Go and troll somewhere else.
  • Jamestownsend - Tuesday, June 14, 2011 - link

    Actually, Android's javascript engine is based on apple's work on webkit. No one cares about what Nokia did...and indeed, android is the vista of mobile platforms without the large app support. Video wallpapers, widgets, etc...and a huge resource isn't trolling to state the facts... Reply
  • Penti - Wednesday, June 15, 2011 - link

    Actually V8 was JIT before Nitro/JSC JIT branch and JIT from the start and developed the same time based on their own design and architecture. Based on Smalltalk and PCRE. So I don't know what your smoking. Not only that, it's simply not built entirely on JavaScriptCore or Apples sources since it's BSD. They do indeed have their own assembler, compiler, garbage collector and therefor their own Javascript JIT engine.

    Apple does contribute but not from some black hole and they do build on Open Source and other peoples work, just as they should, but you can't credit one company for it all.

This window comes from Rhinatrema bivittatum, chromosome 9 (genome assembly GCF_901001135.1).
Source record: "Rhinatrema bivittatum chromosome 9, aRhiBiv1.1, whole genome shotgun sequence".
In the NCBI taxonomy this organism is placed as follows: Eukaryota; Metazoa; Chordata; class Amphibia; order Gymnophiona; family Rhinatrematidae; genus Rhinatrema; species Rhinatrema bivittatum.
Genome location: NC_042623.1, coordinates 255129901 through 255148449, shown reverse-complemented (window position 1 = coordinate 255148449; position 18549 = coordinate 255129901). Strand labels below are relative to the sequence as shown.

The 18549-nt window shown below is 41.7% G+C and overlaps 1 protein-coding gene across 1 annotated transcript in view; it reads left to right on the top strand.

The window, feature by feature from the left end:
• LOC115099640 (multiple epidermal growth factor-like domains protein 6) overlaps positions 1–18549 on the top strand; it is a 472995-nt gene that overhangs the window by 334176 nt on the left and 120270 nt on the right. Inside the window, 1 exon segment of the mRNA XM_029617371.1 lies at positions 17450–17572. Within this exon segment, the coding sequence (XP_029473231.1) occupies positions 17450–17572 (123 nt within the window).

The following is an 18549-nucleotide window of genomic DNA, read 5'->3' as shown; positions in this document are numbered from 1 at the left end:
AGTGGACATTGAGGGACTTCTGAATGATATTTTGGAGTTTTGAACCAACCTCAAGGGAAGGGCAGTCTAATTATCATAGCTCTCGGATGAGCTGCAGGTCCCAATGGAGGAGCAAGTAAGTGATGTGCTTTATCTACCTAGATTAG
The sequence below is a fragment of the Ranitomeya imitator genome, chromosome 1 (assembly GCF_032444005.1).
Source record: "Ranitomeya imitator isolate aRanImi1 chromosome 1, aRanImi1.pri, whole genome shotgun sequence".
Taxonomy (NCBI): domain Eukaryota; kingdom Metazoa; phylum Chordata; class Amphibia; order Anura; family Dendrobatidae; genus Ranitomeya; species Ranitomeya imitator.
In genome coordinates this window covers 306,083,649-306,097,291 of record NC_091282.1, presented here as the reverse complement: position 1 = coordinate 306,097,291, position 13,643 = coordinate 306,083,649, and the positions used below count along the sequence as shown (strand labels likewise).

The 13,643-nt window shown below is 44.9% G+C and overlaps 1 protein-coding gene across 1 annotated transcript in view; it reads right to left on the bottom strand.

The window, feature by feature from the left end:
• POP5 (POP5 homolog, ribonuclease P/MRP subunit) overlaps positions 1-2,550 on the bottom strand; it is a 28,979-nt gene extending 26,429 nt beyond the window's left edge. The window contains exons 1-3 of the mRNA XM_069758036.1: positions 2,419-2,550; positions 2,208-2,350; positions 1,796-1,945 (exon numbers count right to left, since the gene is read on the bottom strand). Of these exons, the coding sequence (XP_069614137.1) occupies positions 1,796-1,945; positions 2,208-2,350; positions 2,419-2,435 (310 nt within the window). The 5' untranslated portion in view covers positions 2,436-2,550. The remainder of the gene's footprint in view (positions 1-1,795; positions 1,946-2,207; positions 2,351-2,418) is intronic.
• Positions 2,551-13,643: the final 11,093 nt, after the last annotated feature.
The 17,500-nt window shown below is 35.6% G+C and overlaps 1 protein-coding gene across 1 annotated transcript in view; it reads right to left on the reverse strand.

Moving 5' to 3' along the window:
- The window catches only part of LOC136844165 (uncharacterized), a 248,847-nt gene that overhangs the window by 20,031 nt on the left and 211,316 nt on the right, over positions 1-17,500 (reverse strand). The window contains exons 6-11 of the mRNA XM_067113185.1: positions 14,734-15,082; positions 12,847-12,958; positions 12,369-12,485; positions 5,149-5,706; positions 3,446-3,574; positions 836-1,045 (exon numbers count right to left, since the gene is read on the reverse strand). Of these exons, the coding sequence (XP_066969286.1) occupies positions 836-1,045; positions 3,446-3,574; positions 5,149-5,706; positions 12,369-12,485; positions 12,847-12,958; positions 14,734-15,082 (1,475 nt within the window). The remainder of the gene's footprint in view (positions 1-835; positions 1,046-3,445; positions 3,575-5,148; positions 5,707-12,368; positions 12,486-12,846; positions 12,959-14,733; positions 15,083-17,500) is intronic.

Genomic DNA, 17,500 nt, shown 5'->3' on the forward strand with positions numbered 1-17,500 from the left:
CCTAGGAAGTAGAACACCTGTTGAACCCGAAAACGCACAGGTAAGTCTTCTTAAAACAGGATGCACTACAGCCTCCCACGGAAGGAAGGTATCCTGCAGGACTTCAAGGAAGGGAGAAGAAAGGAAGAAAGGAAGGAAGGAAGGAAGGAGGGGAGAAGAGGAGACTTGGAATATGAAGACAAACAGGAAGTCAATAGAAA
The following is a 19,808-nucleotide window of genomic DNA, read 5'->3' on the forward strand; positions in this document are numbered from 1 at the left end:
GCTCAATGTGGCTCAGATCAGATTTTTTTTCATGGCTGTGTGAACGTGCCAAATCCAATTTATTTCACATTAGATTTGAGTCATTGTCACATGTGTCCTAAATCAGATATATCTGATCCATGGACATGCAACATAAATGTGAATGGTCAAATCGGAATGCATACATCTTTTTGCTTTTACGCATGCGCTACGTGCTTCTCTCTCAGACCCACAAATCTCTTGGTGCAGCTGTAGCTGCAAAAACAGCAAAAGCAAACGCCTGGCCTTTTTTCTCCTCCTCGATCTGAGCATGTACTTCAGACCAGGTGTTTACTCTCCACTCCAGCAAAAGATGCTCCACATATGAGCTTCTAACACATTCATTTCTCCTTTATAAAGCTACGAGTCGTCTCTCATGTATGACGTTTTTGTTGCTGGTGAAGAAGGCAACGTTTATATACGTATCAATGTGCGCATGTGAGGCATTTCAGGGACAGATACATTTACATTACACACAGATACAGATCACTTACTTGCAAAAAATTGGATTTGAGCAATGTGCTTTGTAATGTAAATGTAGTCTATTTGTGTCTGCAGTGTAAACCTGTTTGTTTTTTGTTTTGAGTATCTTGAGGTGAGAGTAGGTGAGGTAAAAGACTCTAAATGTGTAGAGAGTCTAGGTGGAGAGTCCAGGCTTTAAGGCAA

You might not care, but it's thanks to Nokia, others and them cooperating in the project you can have a decent Safaribrowser to begin with. It wouldn't been optimized for embedded/mobile platforms otherwise. Ensuring it to Apple that it can be done well. Mozilla (Gecko) on the other hand has done a lot worse on the ARM-platform. Android has had native apps for a long while, since 1.5 publically and it's not because of Dalvik or the Android/Apache Harmoney class libs they had many of their performance problems. There is nothing magical on the C side that has happened with 3.0+. It is trolling when you troll about your incorrect or made up facts.
  • koss - Monday, June 13, 2011 - link

    Hey Anand, why are all the dimensions of the three devices (Samsung, Moto and Asus) in mm and the Ipad is in inches? I mean it's not very difficult to convert, but its a pain - open another tab, etc, etc. Would you be kind enough to convert everything in the graph in the same units, regardless inches or cm? Thanks.

    PS: Keep it up - one of my fav. sites ;)